Jay Cost, after demonstrating that ‘enthusiasm’ is most useful in the primaries, but perhaps not so much in the general:
…it is not necessarily a problem for Republicans if they are not tremendously enthused about their nominee next year. Conservative dislike of Obama will take care of any enthusiasm gap in the general election. What they need to find is a candidate who shares their values, who can appeal to the middle of the electorate, who will as president implement as much of the party’s agenda as possible, and who can retain the support of the independents during his term. That candidate might turn out to be dull. But he’d still be a keeper. And very possibly a winner.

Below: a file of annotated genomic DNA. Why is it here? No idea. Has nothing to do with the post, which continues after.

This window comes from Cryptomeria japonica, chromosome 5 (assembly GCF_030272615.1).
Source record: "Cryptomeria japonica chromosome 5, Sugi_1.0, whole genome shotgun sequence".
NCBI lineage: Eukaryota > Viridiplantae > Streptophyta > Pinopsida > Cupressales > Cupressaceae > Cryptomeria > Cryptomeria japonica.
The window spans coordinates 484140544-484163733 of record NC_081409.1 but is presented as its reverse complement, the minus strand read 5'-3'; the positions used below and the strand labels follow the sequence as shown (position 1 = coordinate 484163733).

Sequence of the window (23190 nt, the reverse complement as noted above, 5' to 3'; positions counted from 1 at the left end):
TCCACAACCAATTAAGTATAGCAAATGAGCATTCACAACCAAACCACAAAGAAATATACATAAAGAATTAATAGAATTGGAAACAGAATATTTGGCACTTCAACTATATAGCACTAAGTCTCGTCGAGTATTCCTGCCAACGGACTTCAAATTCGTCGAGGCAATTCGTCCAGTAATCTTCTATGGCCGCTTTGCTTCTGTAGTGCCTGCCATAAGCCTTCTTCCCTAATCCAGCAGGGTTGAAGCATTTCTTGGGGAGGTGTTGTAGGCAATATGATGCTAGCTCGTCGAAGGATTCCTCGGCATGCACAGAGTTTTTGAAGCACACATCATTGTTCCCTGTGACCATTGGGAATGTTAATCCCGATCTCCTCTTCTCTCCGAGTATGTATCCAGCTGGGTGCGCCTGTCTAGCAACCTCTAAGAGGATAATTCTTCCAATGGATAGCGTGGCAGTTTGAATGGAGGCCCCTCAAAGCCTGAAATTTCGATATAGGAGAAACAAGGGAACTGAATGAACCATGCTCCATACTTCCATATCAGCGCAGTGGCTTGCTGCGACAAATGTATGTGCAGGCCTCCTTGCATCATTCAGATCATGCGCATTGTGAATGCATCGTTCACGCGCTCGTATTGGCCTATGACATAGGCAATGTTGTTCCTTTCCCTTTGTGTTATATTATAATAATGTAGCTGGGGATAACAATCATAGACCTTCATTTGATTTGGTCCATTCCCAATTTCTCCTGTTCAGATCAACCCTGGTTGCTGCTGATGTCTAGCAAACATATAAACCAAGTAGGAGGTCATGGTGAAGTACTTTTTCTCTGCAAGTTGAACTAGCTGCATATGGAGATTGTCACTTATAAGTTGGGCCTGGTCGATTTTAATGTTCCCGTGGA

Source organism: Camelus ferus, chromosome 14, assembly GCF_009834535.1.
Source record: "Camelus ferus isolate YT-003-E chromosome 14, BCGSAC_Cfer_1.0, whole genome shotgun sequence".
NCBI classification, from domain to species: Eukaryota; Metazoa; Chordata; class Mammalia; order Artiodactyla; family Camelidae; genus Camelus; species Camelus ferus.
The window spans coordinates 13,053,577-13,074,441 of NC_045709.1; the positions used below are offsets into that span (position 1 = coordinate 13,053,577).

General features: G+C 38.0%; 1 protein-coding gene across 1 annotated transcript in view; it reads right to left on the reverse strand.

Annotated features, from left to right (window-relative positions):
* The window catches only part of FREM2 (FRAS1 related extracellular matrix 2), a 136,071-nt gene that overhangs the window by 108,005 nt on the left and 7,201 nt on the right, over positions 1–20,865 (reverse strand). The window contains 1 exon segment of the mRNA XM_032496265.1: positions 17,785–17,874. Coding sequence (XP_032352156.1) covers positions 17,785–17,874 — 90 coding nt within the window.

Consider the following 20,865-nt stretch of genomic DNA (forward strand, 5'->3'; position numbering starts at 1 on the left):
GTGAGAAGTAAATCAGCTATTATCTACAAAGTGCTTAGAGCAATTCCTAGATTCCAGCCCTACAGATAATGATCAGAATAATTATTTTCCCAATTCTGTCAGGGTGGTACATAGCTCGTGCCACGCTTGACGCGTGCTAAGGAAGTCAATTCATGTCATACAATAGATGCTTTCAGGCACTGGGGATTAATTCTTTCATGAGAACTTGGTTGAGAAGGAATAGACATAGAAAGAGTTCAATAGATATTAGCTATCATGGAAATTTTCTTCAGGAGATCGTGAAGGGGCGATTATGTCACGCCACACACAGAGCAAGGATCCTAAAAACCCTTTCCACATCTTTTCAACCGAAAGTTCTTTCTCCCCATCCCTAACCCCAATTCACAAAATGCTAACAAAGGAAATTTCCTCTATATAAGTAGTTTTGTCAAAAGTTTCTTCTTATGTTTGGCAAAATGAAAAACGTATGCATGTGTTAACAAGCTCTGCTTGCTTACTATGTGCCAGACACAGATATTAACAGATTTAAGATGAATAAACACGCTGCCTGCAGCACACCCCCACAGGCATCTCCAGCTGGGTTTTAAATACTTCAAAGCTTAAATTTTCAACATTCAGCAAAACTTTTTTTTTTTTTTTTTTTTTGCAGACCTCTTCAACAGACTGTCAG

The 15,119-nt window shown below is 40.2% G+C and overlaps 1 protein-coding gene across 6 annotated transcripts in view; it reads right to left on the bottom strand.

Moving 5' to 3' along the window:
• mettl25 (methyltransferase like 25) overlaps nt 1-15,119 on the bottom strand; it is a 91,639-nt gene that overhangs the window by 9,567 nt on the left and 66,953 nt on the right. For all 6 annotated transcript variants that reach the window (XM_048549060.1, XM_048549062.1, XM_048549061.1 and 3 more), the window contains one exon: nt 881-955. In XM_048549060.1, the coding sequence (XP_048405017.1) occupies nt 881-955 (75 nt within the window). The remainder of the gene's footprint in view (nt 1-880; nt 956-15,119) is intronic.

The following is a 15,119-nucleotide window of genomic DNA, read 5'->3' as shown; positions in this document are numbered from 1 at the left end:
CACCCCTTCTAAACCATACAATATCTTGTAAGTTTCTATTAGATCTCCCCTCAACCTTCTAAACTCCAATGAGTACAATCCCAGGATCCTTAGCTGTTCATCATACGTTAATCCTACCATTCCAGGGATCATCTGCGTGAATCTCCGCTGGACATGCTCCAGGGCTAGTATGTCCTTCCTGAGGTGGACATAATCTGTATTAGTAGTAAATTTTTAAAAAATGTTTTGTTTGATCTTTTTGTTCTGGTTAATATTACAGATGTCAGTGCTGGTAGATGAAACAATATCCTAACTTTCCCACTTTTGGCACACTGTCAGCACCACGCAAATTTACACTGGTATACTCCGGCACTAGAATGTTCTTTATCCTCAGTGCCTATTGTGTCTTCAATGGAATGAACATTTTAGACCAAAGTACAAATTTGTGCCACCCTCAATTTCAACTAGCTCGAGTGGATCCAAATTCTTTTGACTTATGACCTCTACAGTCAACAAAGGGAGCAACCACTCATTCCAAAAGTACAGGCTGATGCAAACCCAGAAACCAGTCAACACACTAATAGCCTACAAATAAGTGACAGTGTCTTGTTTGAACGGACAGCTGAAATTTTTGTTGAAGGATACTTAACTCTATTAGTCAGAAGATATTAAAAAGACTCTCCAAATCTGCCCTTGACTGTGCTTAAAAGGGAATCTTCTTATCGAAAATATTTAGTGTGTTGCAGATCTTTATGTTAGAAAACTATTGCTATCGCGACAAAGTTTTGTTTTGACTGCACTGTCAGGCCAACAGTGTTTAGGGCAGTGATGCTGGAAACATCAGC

I have to agree (and I’m coming pretty close to formally endorsing Tim Pawlenty, which should surprise nobody), and it’s partially because of this old graph:
There’s ‘bad,’ and then there’s ‘worse.’ I suspect that the Republican base has had a crash course in the differences between the two, over the last four years*…
*Democratic activists absolutely hate it when you remind people that their party began seriously mucking things up when they took Congress in 2007. Pass it on!